The State Board of Education Friday granted unanimous approval to a state request for flexibility from some aspects of federal education laws.
Superintendent of Public Instruction Sherri Ybarra presented the request, a one-year waiver from elements of the Elementary and Secondary Education Act, better known as No Child Left Behind.
The board had already given the green light to many waiver aspects this spring, but the feds sent it back to Idaho for technical corrections and formatting, Ybarra said.
Board members received the latest revisions Thursday night, Ybarra said. (A version of the waiver was posted online Thursday alongside the agenda for Friday’s meeting. The waiver begins on tab one, page five).
Ybarra said the main points of the waiver include:
- “Pushing the pause button” on Idaho’s school accountability model for one more year. Idaho had used a five-star rating system, but a state subcommittee is reviewing the system and may recommend a replacement. Additionally, with only one year of ISAT / Smarter Balanced Assessment Consortium (SBAC) tests in the books, Ybarra said the state does not have enough data to award star ratings this year.
- Discontinuing the statewide instructional management system known as Schoolnet and allowing school districts to use their own systems.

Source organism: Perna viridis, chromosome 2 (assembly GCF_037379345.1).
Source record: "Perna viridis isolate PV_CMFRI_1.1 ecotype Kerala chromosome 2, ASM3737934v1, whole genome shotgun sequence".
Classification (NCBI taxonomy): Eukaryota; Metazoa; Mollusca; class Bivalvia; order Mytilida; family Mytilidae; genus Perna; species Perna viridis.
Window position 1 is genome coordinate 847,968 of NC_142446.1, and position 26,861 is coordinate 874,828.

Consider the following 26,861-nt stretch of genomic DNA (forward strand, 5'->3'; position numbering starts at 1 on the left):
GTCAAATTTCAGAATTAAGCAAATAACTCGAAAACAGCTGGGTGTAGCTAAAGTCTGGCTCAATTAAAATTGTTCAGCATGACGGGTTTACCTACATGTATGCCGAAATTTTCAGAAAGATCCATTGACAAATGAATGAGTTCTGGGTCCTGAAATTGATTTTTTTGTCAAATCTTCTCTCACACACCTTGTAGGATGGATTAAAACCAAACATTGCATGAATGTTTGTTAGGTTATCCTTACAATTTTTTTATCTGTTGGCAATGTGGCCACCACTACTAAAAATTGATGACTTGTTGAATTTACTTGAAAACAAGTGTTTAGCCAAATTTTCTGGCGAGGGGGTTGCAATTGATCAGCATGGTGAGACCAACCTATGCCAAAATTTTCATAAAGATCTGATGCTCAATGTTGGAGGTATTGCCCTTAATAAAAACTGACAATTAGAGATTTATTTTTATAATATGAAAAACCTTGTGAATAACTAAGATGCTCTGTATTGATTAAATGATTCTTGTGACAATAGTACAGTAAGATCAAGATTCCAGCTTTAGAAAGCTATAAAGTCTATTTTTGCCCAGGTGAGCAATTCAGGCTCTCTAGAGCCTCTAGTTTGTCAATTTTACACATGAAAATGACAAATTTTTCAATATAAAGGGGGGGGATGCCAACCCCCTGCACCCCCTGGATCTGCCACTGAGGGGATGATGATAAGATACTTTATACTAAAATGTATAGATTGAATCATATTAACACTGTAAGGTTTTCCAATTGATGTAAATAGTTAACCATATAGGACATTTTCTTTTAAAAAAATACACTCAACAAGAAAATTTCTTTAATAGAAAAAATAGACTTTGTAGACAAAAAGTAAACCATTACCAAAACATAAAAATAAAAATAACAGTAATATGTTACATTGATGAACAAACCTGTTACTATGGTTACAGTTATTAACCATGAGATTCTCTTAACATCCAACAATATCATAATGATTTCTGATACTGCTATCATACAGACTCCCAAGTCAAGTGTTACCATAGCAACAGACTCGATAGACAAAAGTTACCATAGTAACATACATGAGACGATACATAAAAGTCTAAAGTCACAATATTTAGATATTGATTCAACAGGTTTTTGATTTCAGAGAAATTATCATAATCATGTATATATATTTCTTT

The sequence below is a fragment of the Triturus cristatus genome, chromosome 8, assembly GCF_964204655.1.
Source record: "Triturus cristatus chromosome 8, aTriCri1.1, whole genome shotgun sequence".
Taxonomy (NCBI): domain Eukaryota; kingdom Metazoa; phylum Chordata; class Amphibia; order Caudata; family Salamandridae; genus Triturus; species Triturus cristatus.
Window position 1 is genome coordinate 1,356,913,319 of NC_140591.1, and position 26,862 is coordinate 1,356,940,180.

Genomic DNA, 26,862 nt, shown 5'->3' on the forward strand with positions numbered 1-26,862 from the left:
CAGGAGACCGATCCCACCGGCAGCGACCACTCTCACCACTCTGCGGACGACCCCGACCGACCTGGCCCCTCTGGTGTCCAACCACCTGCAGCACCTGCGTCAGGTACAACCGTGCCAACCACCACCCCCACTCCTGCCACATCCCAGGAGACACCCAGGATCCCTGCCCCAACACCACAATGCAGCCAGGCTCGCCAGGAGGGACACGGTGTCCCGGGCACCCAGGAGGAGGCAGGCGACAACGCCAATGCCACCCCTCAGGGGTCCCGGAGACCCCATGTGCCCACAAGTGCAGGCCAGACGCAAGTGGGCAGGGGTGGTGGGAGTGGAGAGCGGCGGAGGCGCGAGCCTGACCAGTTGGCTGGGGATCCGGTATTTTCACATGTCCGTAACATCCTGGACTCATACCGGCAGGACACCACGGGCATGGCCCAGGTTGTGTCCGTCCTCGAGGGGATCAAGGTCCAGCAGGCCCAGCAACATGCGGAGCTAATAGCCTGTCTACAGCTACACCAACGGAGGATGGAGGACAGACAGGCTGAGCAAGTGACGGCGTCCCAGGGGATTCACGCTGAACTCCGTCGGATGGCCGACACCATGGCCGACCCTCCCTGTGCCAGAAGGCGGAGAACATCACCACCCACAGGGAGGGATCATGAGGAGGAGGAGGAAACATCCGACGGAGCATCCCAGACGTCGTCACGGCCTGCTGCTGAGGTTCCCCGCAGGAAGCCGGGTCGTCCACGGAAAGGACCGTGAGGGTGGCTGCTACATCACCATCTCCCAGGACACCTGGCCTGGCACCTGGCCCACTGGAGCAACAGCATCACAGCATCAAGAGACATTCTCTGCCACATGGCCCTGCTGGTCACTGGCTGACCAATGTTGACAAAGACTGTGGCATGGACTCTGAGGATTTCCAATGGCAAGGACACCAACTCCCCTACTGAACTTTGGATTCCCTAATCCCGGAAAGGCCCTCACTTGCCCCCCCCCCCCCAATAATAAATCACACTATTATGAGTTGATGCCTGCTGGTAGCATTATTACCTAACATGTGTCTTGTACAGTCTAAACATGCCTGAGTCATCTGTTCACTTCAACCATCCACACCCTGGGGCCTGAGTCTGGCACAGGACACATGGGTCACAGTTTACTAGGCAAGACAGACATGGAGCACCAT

- Removing some sanctions for schools that do not meet the Adequate Yearly Progress (AYP) mandates of No Child Left Behind.
“With everybody moving toward a mastery-based education system, they want to see more personalization and innovation,” Ybarra told board colleagues. “They realize the SBAC or whatever assessment test … is not the only deciding factor in students’ success.”
Board members spent most of the afternoon meeting listening to Ybarra describe the waiver and revision process. Then they asked questions, seeking assurances that they would be able to review both the rough draft and final plans for the new accountability model.
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During an interview with Idaho Education News Tuesday, Ybarra described the waiver request and said she would immediately submit it to the U.S. Department of Education for consideration upon the State Board’s approval.
Ybarra said she would present a rough draft of the accountability model to the board in December and then bring a final plan for a vote in February.
On Friday, Ybarra predicted the ongoing process working with the federal government could prove time consuming.
“It is going to be painful and it is going to require a lot of discussion probably at board meetings until (the feds) do away with these waivers,” Ybarra said.
The meeting was conducted via teleconference and lasted just 38 minutes. The newest member of the board, West Ada Superintendent Linda Clark, did not attend. Clark was appointed to the State Board of Education just hours earlier Friday by Gov. Butch Otter.